Key Democratic and Republican senators are pledging to get a wide-ranging immigration bill through the Senate by summer even as they point to numerous pitfalls ahead.
The group of eight senators unveiled proposals Monday to secure the border, allow more guest workers, require tougher verification measures by employers and create a path to citizenship for 11 million illegal immigrants already in the country.
They expressed optimism they can succeed where numerous past efforts have failed. Republican Sen. John McCain of Arizona said November's election losses show Republicans they need to take steps to win over Latino voters.
But the senators quickly encountered a cool reaction from other lawmakers, including Senate Republican Leader Mitch McConnell, who said immigration legislation is too important to be written in a back room.
"We feel really good that immigration is back in the national conversation," Armando Bellmas with the Latin American Coalition said.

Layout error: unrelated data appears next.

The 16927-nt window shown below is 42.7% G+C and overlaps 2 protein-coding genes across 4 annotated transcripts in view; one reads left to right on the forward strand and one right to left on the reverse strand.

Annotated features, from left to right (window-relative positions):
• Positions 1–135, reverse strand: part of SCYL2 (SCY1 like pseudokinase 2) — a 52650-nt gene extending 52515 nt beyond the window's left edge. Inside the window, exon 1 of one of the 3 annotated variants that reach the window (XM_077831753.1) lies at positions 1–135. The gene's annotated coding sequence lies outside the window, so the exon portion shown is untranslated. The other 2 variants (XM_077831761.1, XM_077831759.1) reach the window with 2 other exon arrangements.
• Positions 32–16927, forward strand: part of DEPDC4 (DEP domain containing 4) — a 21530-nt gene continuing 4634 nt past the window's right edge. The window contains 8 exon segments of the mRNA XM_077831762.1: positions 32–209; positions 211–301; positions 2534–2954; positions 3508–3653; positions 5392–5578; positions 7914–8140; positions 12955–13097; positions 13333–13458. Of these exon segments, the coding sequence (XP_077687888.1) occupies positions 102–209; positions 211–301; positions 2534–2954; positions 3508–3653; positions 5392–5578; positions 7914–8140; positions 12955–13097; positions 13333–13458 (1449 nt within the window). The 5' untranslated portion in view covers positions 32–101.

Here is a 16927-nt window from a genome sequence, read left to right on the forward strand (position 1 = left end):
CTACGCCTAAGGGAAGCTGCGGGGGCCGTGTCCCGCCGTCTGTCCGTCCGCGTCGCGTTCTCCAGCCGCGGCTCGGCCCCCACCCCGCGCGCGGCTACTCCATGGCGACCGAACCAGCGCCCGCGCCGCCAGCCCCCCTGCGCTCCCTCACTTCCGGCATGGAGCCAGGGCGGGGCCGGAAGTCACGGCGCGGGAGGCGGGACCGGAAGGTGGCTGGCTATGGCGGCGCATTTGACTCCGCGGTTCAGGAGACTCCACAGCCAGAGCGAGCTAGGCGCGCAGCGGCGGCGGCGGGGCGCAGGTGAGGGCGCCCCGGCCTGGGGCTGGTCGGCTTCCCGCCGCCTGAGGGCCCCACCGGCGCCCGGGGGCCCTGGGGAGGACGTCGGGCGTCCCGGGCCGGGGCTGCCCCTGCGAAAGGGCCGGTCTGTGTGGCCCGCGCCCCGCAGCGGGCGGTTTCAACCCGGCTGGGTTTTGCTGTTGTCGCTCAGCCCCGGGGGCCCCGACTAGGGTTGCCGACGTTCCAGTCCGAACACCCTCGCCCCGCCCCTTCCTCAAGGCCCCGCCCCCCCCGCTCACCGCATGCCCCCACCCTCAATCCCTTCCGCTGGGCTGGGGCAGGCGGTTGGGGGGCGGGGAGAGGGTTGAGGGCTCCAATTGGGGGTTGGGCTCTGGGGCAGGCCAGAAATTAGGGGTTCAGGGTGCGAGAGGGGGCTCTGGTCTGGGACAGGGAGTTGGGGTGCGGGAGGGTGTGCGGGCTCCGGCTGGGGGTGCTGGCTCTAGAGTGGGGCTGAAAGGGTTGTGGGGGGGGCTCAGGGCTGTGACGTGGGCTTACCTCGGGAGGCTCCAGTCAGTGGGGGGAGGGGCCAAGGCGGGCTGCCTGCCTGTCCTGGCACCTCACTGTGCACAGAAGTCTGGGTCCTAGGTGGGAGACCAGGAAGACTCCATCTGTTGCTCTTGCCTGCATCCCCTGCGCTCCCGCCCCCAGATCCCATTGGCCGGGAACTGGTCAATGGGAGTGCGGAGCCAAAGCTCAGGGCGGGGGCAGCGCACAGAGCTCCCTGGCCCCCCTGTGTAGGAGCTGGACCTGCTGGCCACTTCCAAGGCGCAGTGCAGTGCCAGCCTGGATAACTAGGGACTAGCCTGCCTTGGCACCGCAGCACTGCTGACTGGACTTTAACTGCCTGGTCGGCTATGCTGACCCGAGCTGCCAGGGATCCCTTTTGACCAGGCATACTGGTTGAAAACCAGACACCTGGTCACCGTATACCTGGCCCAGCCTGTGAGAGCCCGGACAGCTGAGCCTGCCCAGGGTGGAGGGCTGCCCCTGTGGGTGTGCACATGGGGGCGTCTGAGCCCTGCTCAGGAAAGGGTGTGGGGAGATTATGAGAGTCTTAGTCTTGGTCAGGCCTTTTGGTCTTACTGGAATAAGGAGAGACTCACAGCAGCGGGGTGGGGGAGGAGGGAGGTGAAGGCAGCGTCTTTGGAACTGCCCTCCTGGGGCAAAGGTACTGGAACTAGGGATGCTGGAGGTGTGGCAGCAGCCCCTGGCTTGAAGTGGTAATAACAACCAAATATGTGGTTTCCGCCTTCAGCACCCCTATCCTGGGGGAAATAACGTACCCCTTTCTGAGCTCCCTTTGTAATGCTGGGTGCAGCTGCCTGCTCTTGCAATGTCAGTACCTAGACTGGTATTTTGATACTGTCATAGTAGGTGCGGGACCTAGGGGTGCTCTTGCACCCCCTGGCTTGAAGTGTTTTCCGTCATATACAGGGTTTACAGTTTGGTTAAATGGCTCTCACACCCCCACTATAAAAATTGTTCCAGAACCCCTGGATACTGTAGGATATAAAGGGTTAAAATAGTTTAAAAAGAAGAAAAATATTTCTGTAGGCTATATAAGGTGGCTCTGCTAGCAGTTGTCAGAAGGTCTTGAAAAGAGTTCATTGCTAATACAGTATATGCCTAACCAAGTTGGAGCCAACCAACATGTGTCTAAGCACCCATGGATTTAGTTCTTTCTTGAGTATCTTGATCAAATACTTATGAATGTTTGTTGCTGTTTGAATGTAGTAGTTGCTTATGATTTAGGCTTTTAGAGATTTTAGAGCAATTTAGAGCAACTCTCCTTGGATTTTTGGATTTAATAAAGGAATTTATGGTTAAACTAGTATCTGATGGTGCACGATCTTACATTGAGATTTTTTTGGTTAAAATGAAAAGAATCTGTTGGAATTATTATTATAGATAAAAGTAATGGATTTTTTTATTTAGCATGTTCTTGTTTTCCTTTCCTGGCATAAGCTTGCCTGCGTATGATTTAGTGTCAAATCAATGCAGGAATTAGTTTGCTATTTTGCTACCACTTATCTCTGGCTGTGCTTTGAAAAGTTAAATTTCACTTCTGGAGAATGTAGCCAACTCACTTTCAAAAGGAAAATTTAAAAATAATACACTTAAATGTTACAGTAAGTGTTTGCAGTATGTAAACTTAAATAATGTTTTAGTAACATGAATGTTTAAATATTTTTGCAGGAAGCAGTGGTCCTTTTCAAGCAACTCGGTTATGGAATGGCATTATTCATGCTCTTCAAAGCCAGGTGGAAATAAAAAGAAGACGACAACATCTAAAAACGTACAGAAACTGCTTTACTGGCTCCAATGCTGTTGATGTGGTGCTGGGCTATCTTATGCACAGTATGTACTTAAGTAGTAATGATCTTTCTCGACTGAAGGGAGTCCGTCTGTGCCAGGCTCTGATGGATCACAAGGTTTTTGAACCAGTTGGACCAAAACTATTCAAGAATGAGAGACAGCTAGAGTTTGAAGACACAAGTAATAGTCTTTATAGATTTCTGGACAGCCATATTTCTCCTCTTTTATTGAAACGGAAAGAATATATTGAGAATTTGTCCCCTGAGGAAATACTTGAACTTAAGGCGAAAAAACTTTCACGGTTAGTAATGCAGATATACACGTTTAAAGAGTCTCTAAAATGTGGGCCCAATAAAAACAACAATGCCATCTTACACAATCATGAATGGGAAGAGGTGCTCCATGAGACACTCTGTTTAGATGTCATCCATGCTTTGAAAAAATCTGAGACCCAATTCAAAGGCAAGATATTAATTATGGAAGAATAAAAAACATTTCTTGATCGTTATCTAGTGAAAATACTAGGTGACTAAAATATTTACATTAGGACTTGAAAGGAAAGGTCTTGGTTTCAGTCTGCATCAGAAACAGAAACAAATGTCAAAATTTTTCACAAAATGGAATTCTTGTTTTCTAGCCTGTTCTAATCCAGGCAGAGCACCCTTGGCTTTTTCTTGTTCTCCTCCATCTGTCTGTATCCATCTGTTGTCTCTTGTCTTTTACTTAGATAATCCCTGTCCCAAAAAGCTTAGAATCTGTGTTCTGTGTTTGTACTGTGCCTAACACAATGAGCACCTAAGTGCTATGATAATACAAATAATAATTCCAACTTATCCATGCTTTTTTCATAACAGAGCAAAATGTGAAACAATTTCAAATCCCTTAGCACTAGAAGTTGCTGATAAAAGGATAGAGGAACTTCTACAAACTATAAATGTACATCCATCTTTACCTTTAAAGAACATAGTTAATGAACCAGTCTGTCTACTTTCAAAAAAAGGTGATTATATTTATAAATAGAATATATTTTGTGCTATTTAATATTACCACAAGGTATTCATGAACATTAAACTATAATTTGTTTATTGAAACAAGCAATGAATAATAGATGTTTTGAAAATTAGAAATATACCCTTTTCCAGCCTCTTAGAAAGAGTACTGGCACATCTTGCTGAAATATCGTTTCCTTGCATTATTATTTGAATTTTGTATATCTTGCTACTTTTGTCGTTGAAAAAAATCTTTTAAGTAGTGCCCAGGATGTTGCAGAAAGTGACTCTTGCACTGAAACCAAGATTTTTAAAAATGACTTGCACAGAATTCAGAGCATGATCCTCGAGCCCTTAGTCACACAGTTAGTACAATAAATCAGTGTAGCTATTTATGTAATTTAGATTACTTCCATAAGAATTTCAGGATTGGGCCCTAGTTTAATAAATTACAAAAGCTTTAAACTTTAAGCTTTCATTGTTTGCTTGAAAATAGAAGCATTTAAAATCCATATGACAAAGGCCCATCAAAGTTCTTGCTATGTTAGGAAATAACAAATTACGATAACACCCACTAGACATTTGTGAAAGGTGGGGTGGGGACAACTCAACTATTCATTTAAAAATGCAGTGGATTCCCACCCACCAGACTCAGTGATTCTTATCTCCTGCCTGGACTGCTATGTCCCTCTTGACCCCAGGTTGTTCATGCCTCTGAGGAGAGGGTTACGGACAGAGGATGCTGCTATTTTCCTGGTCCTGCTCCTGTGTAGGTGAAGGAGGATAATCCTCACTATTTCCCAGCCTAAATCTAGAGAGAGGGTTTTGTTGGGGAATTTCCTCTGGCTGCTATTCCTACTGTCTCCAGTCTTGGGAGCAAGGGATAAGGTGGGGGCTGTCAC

It's a conversation President Barack Obama said he would make a priority during his 2008 campaign but it was silenced two years later when the Dream Act failed.
"The primary thing for us as far as immigration reform is concerned is keeping immigrant families together..many of the families we see here at the Latin American Coalition are mixed status families...meaning there is an undocumented family member and a US citizen family member," Bellmas said.
In a statement to WBTV, Senator Kay Hagen praised the bipartisan group for working to find common ground. "Too many important issues have gone unaddressed in Washington because of partisan bickering...I continue to support a comprehensive approach to immigration reform, and I will consider any proposals in that context."
The next thing to find out is what the House has in mind and what the President has to say about the issue Tuesday in Nevada.
The last time Congress attempted to overhaul immigration laws was in 2007. The bill died after Republicans argued it amounted to amnesty for illegal immigrants.
Copyright 2013 WBTV. The Associated Press contributed to this report. All rights reserved.
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